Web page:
A Devastating Birth Defect
Congenital Diaphragmatic Hernia (CDH) is a rare birth defect that effects roughly 1 in every 2,500 live births per year worldwide with an estimated 1,600 new cases in the United States annually. Roughly 50% of babies born with CDH do not survive. Of the 50% that do survive, most will endure long hospital stays, feeding issues, asthma and other problems. A few of the survivors suffer from severe long-term medical issues. The cause of CDH is still completely unknown.
The onset of CDH occurs somewhere between 8-12 weeks gestational age when the baby’s diaphragm is forming, in theory separating the chest cavity from the abdomen. Unfortunately with CDH babies, a hole remains in the diaphragm allowing the contents of the abdomen (stomach, intestine, liver, spleen, and kidneys) to go up into the fetal chest. The herniation of these abdominal organs into the chest occupies that space and prevents the lungs from growing to normal size. The growth of both lungs can be affected creating a host of potentially fatal issues upon delivery.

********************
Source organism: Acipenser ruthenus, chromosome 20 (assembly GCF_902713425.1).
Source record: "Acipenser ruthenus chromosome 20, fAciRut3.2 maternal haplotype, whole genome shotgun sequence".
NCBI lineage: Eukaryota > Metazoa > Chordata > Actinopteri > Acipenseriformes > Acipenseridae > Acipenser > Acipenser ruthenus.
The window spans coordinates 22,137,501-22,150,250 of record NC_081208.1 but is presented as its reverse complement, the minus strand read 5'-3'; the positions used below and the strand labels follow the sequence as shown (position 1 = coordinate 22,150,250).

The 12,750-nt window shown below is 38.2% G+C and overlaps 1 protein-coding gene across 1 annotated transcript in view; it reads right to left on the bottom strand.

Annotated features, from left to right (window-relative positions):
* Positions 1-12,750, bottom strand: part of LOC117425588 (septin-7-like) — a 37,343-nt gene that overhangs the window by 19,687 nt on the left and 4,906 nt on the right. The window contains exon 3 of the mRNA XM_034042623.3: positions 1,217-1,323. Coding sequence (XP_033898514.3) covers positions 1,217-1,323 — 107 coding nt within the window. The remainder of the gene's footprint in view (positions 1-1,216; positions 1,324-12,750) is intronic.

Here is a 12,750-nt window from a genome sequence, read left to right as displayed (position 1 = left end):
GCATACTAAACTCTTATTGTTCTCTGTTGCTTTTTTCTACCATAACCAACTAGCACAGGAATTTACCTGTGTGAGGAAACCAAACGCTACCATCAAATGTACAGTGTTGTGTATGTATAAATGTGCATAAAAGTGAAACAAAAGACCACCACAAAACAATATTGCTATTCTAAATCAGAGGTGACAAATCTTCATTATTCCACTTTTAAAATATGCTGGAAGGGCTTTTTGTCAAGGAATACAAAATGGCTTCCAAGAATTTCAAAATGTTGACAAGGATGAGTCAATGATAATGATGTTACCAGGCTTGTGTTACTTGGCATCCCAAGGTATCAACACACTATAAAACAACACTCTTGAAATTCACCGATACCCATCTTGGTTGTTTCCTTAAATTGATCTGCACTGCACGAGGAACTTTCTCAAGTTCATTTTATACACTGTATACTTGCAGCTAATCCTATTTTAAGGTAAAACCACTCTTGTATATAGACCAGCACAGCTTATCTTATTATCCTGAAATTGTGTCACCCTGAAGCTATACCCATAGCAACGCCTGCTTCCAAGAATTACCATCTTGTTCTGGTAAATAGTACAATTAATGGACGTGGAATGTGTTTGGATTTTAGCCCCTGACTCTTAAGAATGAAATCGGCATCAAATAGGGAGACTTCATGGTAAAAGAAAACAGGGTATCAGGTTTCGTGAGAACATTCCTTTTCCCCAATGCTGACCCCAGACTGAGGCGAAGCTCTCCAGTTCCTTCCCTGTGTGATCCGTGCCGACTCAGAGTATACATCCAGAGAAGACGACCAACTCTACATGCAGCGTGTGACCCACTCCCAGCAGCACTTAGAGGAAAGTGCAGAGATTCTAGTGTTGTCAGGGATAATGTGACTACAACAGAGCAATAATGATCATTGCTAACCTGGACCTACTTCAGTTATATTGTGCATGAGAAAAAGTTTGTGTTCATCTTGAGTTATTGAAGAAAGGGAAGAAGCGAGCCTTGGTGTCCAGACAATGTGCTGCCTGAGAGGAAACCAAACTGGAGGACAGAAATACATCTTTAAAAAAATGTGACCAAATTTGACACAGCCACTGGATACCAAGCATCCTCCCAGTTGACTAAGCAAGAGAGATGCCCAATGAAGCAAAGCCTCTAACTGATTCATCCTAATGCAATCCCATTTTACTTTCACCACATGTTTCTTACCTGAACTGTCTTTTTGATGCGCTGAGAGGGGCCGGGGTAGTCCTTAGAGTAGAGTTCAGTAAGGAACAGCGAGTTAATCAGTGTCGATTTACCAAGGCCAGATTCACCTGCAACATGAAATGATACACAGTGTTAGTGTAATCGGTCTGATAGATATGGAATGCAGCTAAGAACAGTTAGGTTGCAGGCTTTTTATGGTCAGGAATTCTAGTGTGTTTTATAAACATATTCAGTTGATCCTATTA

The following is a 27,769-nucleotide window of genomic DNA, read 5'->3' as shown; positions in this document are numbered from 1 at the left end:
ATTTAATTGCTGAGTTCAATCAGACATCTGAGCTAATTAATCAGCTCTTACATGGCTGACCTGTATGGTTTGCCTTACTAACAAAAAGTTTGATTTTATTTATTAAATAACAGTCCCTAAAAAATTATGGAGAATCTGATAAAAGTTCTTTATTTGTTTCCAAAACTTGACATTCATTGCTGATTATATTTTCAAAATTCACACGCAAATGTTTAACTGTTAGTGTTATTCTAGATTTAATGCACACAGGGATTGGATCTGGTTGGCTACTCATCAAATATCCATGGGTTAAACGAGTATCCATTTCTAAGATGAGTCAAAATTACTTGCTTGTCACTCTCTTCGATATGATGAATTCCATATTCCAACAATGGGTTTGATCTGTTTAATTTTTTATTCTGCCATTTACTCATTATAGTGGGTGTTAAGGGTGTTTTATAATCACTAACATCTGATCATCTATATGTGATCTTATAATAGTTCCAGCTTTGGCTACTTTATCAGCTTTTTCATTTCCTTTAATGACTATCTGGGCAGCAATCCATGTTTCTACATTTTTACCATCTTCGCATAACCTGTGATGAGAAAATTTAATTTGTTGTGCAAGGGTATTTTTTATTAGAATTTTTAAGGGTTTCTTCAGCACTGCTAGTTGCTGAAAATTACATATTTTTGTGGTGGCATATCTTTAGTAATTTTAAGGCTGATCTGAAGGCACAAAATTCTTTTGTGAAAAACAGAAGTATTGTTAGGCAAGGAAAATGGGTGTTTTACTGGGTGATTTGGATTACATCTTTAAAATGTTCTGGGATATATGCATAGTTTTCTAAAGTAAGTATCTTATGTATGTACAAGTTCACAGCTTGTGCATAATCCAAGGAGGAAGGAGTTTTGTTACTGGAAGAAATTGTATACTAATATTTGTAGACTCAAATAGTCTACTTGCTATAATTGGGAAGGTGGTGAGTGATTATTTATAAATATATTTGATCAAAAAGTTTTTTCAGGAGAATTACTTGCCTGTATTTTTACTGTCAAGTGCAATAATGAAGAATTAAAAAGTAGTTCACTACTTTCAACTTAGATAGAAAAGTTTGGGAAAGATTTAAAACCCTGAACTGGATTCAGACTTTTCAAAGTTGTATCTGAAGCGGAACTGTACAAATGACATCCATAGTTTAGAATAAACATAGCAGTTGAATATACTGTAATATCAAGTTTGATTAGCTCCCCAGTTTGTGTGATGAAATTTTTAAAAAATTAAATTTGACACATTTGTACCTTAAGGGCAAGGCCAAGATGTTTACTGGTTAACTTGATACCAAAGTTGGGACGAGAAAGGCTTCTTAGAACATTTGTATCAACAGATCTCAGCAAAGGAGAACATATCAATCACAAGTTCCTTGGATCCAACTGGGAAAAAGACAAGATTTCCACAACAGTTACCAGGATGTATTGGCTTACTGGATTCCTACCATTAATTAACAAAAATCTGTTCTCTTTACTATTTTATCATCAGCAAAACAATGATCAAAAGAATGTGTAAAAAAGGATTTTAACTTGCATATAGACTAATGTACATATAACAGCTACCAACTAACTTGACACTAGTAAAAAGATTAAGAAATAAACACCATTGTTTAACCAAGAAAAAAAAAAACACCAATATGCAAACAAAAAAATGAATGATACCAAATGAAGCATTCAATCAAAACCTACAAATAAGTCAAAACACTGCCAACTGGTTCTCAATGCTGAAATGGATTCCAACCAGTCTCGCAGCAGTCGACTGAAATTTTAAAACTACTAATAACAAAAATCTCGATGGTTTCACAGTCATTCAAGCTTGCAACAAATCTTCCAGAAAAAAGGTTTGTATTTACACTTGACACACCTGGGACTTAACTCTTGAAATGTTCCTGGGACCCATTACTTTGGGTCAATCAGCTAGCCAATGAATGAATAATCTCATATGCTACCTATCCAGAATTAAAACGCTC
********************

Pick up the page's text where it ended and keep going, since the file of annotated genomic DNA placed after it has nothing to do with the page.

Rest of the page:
Although it’s statistically as common as other serious but more well-known defects like Cystic Fibrosis and Spina Bifida, CDH doesn’t receive nearly the amount of financial contribution or media attention to support ongoing clinical research and family support.